Where Paint Shop Pro does shine compared to rival PC photography programs is in the editing power it provides over individual images. The control and flexibility that it offers derives largely from its use of layers. These were introduced in version 5 via a more or less straight copy of the functionality found in Photoshop's Layer palette. In fact Paint Shop Pro went one better than Photoshop by allowing the opacity, blend mode and transparency lock setting of all layers to be displayed and controlled rather than just the current one. In version 6 this more global approach has been further extended with dedicated tabs to show and control the masking and grouping status of all layers.
The use of Photoshop-style layers gives absolute control over photo compositing and editing.
The compositing power of its layer system was more or less identical to Photoshop's, but Paint Shop Pro 5's implementation was missing a crucial factor: adjustment layers. These act like lenses applying colour correction effects to all layers below them in the stack. The beauty is that the effect is non-destructive as the underlying pixel values are not permanently altered which means that the effect can be edited and fine-tuned at any time. Paint Shop Pro 6 now offers a full range of levels, curves, brightness/contrast, colour balance, hue/saturation, channel mixer, invert, threshold and posterize adjustment layers providing a huge boost to the package's control, flexibility and creative potential.
Paint Shop Pro 6 has now largely caught up with Photoshop with its image and adjustment layers, but it leaves the market leader gasping with its latest layer-based feature. By default if you select the Draw and Preset Shape tools any object you add to your image is now stored on a vector layer. With in-built anti-aliasing it's initially difficult to see what the difference is to adding the lines and shapes as pixels, but this immediately becomes clear when you select the object with the new Vector Object Selection tool - you can now resize and rotate the object with no loss of quality. Moreover by right-clicking you can enter Node Edit mode and completely change the shape of your object or call up the Vector Properties dialog and instantly change line and fill formatting, again with no loss of quality.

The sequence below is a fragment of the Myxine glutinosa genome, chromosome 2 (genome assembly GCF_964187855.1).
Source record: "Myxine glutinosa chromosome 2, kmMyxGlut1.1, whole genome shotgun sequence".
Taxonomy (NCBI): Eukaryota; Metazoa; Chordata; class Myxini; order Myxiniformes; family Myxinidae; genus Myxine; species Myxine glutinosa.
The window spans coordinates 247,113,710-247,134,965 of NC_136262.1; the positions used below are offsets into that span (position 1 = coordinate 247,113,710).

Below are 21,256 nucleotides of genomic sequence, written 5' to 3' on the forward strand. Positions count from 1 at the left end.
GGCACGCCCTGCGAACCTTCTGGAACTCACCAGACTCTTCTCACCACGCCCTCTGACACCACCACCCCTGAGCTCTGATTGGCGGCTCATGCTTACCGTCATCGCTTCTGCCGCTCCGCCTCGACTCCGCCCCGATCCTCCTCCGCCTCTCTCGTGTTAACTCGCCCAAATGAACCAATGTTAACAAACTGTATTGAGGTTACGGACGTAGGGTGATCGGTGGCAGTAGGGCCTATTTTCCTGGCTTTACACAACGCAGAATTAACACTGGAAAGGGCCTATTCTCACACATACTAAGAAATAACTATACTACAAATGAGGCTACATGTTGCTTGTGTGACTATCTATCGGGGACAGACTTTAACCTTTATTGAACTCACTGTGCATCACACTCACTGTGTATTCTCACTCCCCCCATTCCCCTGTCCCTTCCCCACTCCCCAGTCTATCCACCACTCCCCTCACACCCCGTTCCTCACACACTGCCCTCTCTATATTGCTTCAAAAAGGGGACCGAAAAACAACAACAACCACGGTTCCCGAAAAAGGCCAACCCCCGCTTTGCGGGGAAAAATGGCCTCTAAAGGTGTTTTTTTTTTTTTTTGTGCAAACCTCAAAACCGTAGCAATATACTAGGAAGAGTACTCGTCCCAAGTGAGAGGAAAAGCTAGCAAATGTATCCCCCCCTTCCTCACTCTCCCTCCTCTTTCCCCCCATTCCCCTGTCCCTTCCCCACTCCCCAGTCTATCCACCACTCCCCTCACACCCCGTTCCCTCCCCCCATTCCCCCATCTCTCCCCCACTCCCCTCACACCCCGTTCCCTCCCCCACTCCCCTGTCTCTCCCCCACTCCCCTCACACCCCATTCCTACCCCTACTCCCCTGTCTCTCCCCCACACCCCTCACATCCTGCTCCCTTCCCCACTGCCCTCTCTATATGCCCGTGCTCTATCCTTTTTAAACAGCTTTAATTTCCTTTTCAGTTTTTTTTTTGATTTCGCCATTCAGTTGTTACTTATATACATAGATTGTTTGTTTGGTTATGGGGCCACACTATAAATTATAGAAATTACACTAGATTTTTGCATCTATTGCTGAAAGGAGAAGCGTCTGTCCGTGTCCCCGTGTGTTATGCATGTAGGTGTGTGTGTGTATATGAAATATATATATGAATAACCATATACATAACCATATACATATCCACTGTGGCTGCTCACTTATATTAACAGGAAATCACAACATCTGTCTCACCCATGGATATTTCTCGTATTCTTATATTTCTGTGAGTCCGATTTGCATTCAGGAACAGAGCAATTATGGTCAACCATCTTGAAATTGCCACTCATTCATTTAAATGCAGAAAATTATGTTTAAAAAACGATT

Paint Shop Pro now offers drawing capabilities through its vector layers.
This new vector-based flexibility and control is ideal for managing shapes in your image and Paint Shop Pro now offers fourteen major primitives from rectangles and ellipses through to polygons, stars and arrows. It's even better for managing text. Click on your image with the revamped Text tool and a new Text Entry dialog appears into which you can type your text and set parameters such as typeface, point size and colour on an character basis and alignment, kerning and leading on a paragraph basis. The beauty of the vector system is its editability, with the ability to resize and rotate the resulting text just like any other shape, or to call up the Properties dialog to change the text itself.
In fact the handling of text is so important that many other packages including Photoshop have already introduced their own re-editable text systems, so in many ways Paint Shop Pro's true vector text handling is only catching up with the competition. Where Paint Shop Pro leaves Photoshop and the others trailing is in its ability to add text to paths. This is simplicity itself as all you have to do is select an existing vector object with the Text tool and begin typing. All the text formatting options remain available so it's fairly easy to size the text to fit - which is just as well as there's no other control offered over placement, angle and so on. To create even more striking effects, text can be converted to fully editable curves.
Vector text is re-editable and can be fitted to any path.